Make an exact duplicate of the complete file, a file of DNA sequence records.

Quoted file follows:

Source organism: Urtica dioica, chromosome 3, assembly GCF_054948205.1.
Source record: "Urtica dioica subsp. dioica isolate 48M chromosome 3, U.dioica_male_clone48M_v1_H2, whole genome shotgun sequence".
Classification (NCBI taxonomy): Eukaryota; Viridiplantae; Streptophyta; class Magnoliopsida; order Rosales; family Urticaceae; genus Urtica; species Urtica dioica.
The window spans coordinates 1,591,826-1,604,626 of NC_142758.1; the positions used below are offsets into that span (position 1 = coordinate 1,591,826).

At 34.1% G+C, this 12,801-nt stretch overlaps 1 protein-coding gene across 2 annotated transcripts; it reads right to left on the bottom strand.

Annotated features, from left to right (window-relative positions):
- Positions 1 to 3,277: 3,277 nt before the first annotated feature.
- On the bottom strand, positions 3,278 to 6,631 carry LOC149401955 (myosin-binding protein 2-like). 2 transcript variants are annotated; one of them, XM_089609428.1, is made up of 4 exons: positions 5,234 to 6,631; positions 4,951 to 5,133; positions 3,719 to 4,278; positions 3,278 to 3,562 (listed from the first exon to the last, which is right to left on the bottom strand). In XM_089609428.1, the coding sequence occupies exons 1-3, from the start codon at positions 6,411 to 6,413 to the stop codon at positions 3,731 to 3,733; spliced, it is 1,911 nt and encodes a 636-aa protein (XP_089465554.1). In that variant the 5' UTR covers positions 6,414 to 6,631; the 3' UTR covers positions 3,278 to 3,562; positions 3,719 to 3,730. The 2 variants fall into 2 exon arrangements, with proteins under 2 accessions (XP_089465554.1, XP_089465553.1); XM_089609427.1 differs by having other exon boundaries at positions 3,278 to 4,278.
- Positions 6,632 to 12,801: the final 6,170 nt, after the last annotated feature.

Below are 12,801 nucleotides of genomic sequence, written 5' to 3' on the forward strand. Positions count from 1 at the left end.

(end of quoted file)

Source organism: Urtica dioica, chromosome 3, assembly GCF_054948205.1.
Source record: "Urtica dioica subsp. dioica isolate 48M chromosome 3, U.dioica_male_clone48M_v1_H2, whole genome shotgun sequence".
Classification (NCBI taxonomy): Eukaryota; Viridiplantae; Streptophyta; class Magnoliopsida; order Rosales; family Urticaceae; genus Urtica; species Urtica dioica.
The window spans coordinates 1,591,826-1,604,626 of NC_142758.1; the positions used below are offsets into that span (position 1 = coordinate 1,591,826).

At 34.1% G+C, this 12,801-nt stretch overlaps 1 protein-coding gene across 2 annotated transcripts; it reads right to left on the bottom strand.

Annotated features, from left to right (window-relative positions):
- Positions 1 to 3,277: 3,277 nt before the first annotated feature.
- On the bottom strand, positions 3,278 to 6,631 carry LOC149401955 (myosin-binding protein 2-like). 2 transcript variants are annotated; one of them, XM_089609428.1, is made up of 4 exons: positions 5,234 to 6,631; positions 4,951 to 5,133; positions 3,719 to 4,278; positions 3,278 to 3,562 (listed from the first exon to the last, which is right to left on the bottom strand). In XM_089609428.1, the coding sequence occupies exons 1-3, from the start codon at positions 6,411 to 6,413 to the stop codon at positions 3,731 to 3,733; spliced, it is 1,911 nt and encodes a 636-aa protein (XP_089465554.1). In that variant the 5' UTR covers positions 6,414 to 6,631; the 3' UTR covers positions 3,278 to 3,562; positions 3,719 to 3,730. The 2 variants fall into 2 exon arrangements, with proteins under 2 accessions (XP_089465554.1, XP_089465553.1); XM_089609427.1 differs by having other exon boundaries at positions 3,278 to 4,278.
- Positions 6,632 to 12,801: the final 6,170 nt, after the last annotated feature.

Below are 12,801 nucleotides of genomic sequence, written 5' to 3' on the forward strand. Positions count from 1 at the left end.